A research team led by Prof. Kinnert Keren and Prof. Erez Braun presented a new explanation for the rare regenerative ability of the Hydra
A study published February 7 in Cell Reports suggests that pieces of hydras have structural memory that helps them shape their new body plan according to the pattern inherited by the animal’s “skeleton.” Previously, scientists thought that only chemical signals told a hydra where its heads and/or feet should form.
see the paper in Cell Report
see more about it in The New York Times - How a Little Bit of Hydra Regrows a Whole Animal by James Gorman, The Scientist Magazine - Cytoskeletons Direct Hydra Regeneration by
The Moon, and the question of how it was formed, has long been a source of fascination and wonder. Now, a team of Israeli researchers suggests that the Moon we see every night is not Earth’s first moon, but rather the last in a series of moons that orbited the Earth in the past. The findings by the team of researchers from the Technion-Israel Institute of Technology and the Weizmann Institute of Science are published today in Nature Geoscience.
The newly proposed theory by researchers Assistant Prof. Hagai Perets, of the Technion, and Weizmann Institute Raluca Rufu (lead author) and Prof. Oded Aharonson, runs counter to the commonly held “giant impact” paradigm that the moon is a single object that was formed following a single giant collision between a small Mars-like planet and the ancient Earth.
see more about this at the New Yorker - the meny-moons theory by Alan Burdick, Science Daily - How Earth's previous moons collided to form the moon: New theory
in Hebrew: Ynet
Their theory applied to certain kinds of magnets and to superconducting and superfluid films, and has also been very important for understanding the quantum theory of one-dimensional systems at very low temperatures.
In the early 1980s David J. Thouless and F. Duncan M. Haldane developed theoretical methods to describe phases of matter that cannot be identified by their pattern of symmetry breaking.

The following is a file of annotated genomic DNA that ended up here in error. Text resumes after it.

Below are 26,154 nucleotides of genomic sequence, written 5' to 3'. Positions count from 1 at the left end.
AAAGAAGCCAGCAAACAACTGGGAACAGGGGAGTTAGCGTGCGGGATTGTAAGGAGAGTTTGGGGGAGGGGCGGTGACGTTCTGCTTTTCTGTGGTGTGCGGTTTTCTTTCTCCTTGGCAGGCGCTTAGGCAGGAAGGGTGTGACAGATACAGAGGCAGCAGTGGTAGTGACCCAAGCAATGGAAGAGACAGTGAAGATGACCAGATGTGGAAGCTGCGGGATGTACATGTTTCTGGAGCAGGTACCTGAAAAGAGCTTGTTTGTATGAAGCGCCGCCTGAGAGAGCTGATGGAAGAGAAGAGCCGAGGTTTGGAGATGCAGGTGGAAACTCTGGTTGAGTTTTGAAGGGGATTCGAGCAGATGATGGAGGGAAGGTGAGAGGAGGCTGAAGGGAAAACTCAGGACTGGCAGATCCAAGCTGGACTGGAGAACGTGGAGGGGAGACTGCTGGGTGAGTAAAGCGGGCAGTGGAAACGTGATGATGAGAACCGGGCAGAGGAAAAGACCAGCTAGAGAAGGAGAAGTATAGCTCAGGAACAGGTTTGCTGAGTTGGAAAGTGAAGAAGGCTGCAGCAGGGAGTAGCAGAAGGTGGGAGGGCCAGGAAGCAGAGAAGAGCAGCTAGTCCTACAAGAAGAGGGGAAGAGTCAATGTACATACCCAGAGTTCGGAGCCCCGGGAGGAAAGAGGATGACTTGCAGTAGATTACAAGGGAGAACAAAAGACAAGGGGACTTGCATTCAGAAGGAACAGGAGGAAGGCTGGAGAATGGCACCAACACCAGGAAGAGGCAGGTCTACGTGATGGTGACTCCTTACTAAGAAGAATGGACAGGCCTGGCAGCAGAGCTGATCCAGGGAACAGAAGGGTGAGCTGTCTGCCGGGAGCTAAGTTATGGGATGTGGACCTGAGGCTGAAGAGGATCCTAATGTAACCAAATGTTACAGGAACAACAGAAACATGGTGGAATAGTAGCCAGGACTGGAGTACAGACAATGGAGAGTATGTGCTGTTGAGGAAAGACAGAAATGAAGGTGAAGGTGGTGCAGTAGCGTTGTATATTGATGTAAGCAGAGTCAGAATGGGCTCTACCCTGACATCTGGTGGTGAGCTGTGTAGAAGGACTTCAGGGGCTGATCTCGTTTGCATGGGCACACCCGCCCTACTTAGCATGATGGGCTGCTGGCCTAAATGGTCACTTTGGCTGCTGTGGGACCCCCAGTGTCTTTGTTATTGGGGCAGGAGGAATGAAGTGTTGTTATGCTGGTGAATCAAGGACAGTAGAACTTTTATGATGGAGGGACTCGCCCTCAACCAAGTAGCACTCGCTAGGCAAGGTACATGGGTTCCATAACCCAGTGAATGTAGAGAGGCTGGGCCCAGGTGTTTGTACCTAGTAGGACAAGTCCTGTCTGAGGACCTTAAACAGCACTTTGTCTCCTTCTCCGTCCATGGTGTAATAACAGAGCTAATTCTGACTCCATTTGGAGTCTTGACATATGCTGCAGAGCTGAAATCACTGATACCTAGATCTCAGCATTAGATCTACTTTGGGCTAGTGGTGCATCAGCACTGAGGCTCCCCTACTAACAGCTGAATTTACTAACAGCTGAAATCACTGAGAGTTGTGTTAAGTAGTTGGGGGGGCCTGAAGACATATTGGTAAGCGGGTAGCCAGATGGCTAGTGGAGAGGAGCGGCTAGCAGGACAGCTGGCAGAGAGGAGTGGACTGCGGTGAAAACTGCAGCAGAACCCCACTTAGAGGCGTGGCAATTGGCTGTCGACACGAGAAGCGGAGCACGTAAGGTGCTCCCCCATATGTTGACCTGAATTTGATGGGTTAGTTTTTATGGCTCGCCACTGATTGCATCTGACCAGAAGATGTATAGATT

In a 1982 paper, David Thouless and his collaborators Mahito Kohmoto, Peter Nightingale, and Marcel den Nijs, explained the very precise quantization of the Hall conductance in two- dimensional electron gases using topological concepts. In 1983 Duncan Haldane derived a theory for spin chains that incorporated effects of topology in a crucial way. Based on this he predicted that chains with integer and half-integer spins should be qualitatively different, and this totally unexpected effect was later confirmed by experiments.
This prize is a tribute to the innovative use of elegant mathematical concepts toward
simplification and better understanding of strongly interacting systems of many quantum particles.
A full account can be found at the nobel site prize: Scientific background on the Nobel Prize in Physics 2016
where three of the references are to the book by the Physics Department chair, Assa Auerbach, and to papers by Yosi Avron and Ari Turner.
David Thouless was one of the LITP's earliest distinguished lecturers in 1997, speaking on ''Topological Quantum Numbers''
F. Duncan M. Haldane participated serval LITP conferences , the last conference was in last June “Interacting Electrons and Quantum Magnetism” ( see his talk at youtube)